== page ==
To Clear the Mind and Reawaken The Body You’ve Got To Move

This article in the New Yorker reflects my experience exactly.

Recently I took a long hike in, Snowdonia, North Wales. This part of the IMG_5277world is a completely new landscape for me. The weather, windy and rainy, was weather I avoid at all costs when hiking. This time, however, I decided to not let the weather get in my way and embark on a hike up Mt. Snowdon, the tallest mountain in Wales. My experience was unlike any hike I’d taken in years: new smells, shifting clouds and light patterns, and terrain that challenged my brain and balance. The best part of the hike is that I took it with a dear friend.

According to Dr. John Ratey in his book, Spark, I had just experienced one of the most useful and effective activities one could ever have for the brain –  the winning combination of:

  • vigorous physical exercise
  • done outdoors in nature
  • with another person, preferably a good friend

Not only does movement, outside in nature, with another person, strengthen our physical body, but it changes our brains and can be a defense against ADHD, depression, Alzheimers and other problems.

There is nothing that clears my mind and helps me attune to my movement and mental state the way hiking and walking does. There’s no time for mental chatter ; the movement and sensory appreciation of the surroundings takes precedence. What is it about moving – in nature – that changes the way one feels? Is it just the physical exertion? The beautiful surroundings? The smells? The sounds of nature, so unfamiliar to those of us living in the suburbs or inner city? Or was it all of the above, a sensory and motor experience that can only be had when one puts one foot in front of the other and leaves the city and concrete behind? For some it’s not only the movement, but IMG_3267the way in which it is done.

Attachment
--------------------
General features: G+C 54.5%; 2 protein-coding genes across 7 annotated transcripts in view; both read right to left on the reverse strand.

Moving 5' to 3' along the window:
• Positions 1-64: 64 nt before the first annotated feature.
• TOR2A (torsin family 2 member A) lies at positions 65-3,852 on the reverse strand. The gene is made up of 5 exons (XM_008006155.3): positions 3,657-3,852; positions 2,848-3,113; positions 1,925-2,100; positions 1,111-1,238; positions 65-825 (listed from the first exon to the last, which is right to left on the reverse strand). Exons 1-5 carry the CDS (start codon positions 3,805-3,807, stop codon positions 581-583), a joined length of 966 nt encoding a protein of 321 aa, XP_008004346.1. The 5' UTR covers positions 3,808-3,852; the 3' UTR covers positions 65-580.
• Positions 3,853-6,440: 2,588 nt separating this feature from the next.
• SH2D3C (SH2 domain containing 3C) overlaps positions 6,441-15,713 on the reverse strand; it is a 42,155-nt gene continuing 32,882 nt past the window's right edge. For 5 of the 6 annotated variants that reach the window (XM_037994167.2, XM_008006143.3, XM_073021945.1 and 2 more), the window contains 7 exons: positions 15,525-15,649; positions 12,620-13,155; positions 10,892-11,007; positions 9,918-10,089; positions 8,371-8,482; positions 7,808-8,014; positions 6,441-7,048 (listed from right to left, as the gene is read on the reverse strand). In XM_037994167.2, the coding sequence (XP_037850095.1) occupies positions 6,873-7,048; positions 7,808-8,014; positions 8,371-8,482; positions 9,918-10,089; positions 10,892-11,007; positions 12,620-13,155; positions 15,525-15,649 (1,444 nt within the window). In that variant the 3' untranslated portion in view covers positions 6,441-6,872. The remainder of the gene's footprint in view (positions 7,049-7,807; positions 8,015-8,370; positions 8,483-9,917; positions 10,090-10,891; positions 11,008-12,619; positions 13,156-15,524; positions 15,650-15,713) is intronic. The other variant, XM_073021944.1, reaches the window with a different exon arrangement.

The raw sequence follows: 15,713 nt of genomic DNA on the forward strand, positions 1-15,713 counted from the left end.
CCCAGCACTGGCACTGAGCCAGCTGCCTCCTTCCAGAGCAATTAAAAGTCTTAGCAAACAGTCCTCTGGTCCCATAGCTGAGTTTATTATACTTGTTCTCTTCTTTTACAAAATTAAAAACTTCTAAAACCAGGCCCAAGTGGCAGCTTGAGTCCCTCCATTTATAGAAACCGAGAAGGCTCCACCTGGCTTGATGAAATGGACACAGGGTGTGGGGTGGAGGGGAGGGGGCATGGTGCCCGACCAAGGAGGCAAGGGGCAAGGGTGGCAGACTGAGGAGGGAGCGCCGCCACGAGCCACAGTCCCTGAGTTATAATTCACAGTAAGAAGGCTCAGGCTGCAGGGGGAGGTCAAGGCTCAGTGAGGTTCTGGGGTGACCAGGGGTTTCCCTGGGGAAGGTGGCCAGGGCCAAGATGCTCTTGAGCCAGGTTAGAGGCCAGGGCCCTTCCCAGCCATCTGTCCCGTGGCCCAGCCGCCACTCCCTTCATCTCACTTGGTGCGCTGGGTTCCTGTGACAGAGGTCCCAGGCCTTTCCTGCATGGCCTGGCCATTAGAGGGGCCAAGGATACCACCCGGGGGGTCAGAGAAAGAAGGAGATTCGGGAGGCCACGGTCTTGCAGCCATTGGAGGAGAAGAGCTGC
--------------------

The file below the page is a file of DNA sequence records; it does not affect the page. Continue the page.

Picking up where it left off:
My daughter, her friend and I were hiking last year in New Hampshire. My daughter tends to have problems finding shoes that fit comfortably. Blisters are an intimate friend. A third of the way up the mountain my daughter said, “oh man, these boots are giving me blisters!!” I replied, “you can go back, but I’m continuing on up. Or you can take off those boots and finish the hike barefoot. That might be fun!” And she did; she continued up and climbed all the way back down. When we reached the bottom she remarked that hiking barefoot over rocks, gravel and dirt had given her a completely different appreciation of her feet, her legs, her hips and her gait. In fact, she said, her whole body felt different!

Richard Louv, author of Last Child in the Woods, writes that exposure to nature is essential for healthy childhood development as well as for the physical and emotional health of children and adults. From my own personal experience I couldn’t agree more.